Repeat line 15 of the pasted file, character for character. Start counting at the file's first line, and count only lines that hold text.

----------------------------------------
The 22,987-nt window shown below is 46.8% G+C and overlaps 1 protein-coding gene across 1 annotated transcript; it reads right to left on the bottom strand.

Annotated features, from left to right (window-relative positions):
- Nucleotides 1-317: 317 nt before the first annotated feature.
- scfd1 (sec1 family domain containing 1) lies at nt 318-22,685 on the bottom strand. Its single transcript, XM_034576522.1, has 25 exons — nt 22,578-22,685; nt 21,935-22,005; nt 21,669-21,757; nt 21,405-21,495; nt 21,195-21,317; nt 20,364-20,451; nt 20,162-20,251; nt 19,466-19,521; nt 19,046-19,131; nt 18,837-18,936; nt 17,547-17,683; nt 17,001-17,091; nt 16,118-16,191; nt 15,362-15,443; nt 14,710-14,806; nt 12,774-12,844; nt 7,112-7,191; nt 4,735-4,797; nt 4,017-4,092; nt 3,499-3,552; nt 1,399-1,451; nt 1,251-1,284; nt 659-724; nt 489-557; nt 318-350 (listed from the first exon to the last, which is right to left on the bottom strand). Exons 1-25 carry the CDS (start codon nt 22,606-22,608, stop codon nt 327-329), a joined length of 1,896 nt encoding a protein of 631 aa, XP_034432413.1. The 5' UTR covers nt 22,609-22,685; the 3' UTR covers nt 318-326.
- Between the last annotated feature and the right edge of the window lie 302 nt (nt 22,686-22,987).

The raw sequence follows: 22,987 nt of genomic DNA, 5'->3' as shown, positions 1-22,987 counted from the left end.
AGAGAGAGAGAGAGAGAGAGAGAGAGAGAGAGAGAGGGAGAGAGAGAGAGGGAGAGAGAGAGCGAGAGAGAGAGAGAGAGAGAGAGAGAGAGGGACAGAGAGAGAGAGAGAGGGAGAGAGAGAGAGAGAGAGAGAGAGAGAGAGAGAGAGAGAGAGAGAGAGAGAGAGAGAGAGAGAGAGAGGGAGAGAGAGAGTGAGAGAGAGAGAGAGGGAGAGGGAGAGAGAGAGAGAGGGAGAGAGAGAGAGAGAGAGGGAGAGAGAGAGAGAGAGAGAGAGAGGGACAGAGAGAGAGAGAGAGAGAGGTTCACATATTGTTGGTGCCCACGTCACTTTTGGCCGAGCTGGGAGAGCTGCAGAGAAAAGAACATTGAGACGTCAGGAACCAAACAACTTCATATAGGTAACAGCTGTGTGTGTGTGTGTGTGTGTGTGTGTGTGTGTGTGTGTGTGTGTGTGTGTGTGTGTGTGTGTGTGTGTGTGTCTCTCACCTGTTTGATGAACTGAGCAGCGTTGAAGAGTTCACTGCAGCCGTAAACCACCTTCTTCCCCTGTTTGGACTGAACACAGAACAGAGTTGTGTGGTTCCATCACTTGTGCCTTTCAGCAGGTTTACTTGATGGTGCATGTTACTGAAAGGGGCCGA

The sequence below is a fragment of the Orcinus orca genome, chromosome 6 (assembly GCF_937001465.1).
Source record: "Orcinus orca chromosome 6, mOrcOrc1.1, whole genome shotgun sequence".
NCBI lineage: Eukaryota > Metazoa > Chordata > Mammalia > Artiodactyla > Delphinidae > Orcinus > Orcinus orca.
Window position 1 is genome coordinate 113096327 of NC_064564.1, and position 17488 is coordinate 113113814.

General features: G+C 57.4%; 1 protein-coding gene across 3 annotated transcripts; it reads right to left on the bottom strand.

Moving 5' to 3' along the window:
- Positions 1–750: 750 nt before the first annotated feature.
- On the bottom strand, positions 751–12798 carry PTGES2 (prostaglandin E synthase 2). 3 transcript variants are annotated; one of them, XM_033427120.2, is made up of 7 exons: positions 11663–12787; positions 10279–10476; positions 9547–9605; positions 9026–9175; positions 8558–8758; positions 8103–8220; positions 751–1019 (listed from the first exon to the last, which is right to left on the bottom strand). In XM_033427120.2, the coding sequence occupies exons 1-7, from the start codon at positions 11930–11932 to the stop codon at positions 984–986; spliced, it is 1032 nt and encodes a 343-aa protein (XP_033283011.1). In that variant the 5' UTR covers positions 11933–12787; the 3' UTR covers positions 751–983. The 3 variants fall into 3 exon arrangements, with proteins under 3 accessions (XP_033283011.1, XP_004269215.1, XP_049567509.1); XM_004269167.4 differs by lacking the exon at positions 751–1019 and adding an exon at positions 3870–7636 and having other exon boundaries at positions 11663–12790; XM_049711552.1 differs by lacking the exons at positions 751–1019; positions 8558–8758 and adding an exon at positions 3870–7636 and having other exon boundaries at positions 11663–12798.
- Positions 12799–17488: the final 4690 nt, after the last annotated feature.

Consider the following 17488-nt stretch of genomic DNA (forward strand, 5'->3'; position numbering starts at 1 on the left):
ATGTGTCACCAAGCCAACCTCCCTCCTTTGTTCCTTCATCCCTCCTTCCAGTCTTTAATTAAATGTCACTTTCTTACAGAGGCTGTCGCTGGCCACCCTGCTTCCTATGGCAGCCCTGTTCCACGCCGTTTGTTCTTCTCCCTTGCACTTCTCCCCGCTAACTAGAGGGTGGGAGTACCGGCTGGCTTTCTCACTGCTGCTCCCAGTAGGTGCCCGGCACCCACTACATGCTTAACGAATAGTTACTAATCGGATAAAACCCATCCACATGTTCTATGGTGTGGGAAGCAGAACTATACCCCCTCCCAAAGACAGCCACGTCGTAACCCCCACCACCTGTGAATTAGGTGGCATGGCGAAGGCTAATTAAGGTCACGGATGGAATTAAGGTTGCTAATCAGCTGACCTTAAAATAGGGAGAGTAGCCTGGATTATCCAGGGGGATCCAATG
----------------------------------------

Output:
- On the bottom strand, positions 751–12798 carry PTGES2 (prostaglandin E synthase 2). 3 transcript variants are annotated; one of them, XM_033427120.2, is made up of 7 exons: positions 11663–12787; positions 10279–10476; positions 9547–9605; positions 9026–9175; positions 8558–8758; positions 8103–8220; positions 751–1019 (listed from the first exon to the last, which is right to left on the bottom strand). In XM_033427120.2, the coding sequence occupies exons 1-7, from the start codon at positions 11930–11932 to the stop codon at positions 984–986; spliced, it is 1032 nt and encodes a 343-aa protein (XP_033283011.1). In that variant the 5' UTR covers positions 11933–12787; the 3' UTR covers positions 751–983. The 3 variants fall into 3 exon arrangements, with proteins under 3 accessions (XP_033283011.1, XP_004269215.1, XP_049567509.1); XM_004269167.4 differs by lacking the exon at positions 751–1019 and adding an exon at positions 3870–7636 and having other exon boundaries at positions 11663–12790; XM_049711552.1 differs by lacking the exons at positions 751–1019; positions 8558–8758 and adding an exon at positions 3870–7636 and having other exon boundaries at positions 11663–12798.